Annual Report 2016
16/12/2016 - Read More
When kids feel right, they’ll behave right!
24/03/2016 - Read More
- for children
- for teens
- for parents and carers
- for professionals
- impact and evidence
- children’s stories
Nathan* is a sensitive 7 year old boy who has found his own identity, confidence and most importantly his voice. It wasn't always like this.
Experiencing high levels of anxiety and social difficulties at school, Nathan's mother turned to Be Centre for help. Nathan showed some signs of low self-esteem and a lack of confidence when he first started Play Therapy. Often unable to express himself and decide what to do in the Play Therapy room. He found it difficult to engage in spontaneous play and his movements were inhibited.
During the Play Therapy process, Nathan was able to relax and grow in confidence. He was able to express himself more freely and readily. As he continued to become more assured, his body movements became less constricted until during one of his sessions he began to play for the first time in a spontaneous way, expressing pure joy. These changes continued throughout the Play Therapy process as Nathan explored his sense of self.
Nathan’s mother reports these changes are reflected in his demeanor at home, where he is better able to regulate his emotions and behaviour. Nathan's teacher now describes him as a happy and engaged boy at school.
“Nathan has truly benefitted from the Be Centre. It has helped him to find his own identity, confidence and most importantly his voice”, says Nathan’s mother.
Macey* is now a bright, confident and beneficially different 5 year old girl. She enjoys playing happily with others and freely expresses her emotions.
Macey began attending Be Centre for more than twelve months. Her father had been diagnosed with cancer with a life expectation of six months. He has a history of perpetrating domestic violence on Macey’s mother while the children are present and was verbally abusive and unkind to Macey and her siblings. At home they were not allowed to play or make noises for fear of upsetting their father. His illness and his escalating aggression caused many mixed emotions.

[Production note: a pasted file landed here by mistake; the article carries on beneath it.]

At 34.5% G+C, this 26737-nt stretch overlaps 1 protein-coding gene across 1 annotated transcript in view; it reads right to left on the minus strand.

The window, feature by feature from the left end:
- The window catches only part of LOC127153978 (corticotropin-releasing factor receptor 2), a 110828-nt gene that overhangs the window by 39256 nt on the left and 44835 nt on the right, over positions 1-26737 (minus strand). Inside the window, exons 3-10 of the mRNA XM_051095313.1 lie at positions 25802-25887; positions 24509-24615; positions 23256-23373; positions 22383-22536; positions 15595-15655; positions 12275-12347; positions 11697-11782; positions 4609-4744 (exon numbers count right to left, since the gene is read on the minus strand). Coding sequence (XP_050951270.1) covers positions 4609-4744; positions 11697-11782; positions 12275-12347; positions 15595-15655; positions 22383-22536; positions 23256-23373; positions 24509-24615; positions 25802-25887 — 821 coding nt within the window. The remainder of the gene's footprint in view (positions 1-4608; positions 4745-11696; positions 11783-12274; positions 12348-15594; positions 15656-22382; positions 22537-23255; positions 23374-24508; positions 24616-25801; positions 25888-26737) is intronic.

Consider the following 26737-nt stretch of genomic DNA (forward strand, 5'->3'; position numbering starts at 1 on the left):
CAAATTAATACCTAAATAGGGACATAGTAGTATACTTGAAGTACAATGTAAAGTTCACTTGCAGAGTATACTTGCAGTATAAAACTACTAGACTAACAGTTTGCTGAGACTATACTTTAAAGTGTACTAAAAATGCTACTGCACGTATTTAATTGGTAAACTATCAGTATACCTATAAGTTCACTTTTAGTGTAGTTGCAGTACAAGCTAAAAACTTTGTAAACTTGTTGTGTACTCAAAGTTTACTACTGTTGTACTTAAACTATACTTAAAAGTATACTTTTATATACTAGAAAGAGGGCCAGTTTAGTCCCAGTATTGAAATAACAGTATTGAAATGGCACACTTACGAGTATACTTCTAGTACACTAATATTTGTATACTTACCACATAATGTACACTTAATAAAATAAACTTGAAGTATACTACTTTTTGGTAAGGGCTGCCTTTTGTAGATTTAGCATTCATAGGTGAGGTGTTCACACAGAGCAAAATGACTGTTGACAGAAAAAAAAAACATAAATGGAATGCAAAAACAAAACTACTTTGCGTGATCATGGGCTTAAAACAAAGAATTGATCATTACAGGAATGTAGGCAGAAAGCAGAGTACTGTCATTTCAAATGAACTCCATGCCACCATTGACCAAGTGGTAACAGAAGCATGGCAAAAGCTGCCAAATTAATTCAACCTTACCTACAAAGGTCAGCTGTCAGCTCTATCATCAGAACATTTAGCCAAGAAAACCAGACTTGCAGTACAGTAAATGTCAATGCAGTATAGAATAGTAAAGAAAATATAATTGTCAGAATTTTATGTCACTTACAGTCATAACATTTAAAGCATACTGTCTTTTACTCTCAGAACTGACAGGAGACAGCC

When Macey first came to Be Centre she was extremely regressed in her behaviours and speech, aggressive in her play and interactions with the therapist. Initially Macey found it hard to play, often not knowing what to do in the play room., Gradually she regained a sense of her childhood and learned how to use her imagination to play creatively. She especially loved painting and working with clay.
Through Play Therapy Macey was able to process the trauma she and her family had experienced living in an extremely controlling and, at times, violent home situation. She was able to express herself freely and feel safe enough to explore and develop a new version of herself.
Macey is a totally different child now. Play Therapy has given her a sense of self-worth and she has learned how to be herself. She can now play happily with others and express emotions freely. Macey’s mother
Thanks to St George Foundation for supporting Macey with a Play Therapy Scholarship.
Sam* has developed confidence and self-worth that is reflective in coping with stressful family issues and school.
Sam's parents separated two years ago due to domestic violence. Sam as an 8 year old had witnessed this ongoing, and often extreme, violence. Due to this trauma Sam developed a severe level of anxiety and became quite hypersensitive. He internalised his feelings and was very worried, teary and clingy. He had trouble coping at school, was falling behind and carried a lot of fear about getting into trouble. Sam also felt the need to protect his mother. He experienced night terrors several times a week.
Since coming to Be Centre, Sam has begun to work with the conflict and violence he witnessed. Sam loves Be Centre as it is a place where he can be heard and feel secure. In most of his sessions Sam expands on a puppet show he began in his first session – a story in which people are fighting and hitting and someone needs to intervene to protect the mother and child. The conflict he experienced was too traumatic and difficult for Sam to express in words, so the puppets created a safe emotional distance to enable him to process the trauma and begin to heal.
To observe my child grow and develop the confidence and self-worth that he is so deserving of has been wonderful and has brought us both some peace of mind. I can see how far he has progressed. The positive changes have not only affected my son but also the rest of our family. Sam’s mother
Thanks to UN Ltd for supporting Sam with a Play Therapy Scholarship.
Evie* is a sensitive 9 year old girl who, with support and space is able to process her grief. She is doing really well and recently had a sleep over with friends.
Evie came to Be Centre following the suicide of her father. In addition to coping with the death of her father, Lara's mother was recently diagnosed with a life threatening illness.
Evie has always enjoyed a close bond with her mother and has been co-sleeping with her mother since her father's death which has helped with her grief. She was unable to participate in sleepovers or school camps due to severe separation anxiety. Compounding all this was her worry and the possibility of losing her mother too. Evie’s mother is unable to work due to her cancer treatment and financially things are difficult as well.
At Be Centre Evie was given the support and space she needed to be able to process her grief.
Evie found she loved using clay and drawing as a way to express her feelings and manage her anxiety and fears.
“A safe, confidential, and caring environment is created which allows the child to play with as few limits as possible but as many as necessary (for physical and emotional safety),” PlayTherapy.org
* Names and identifying details have been changed.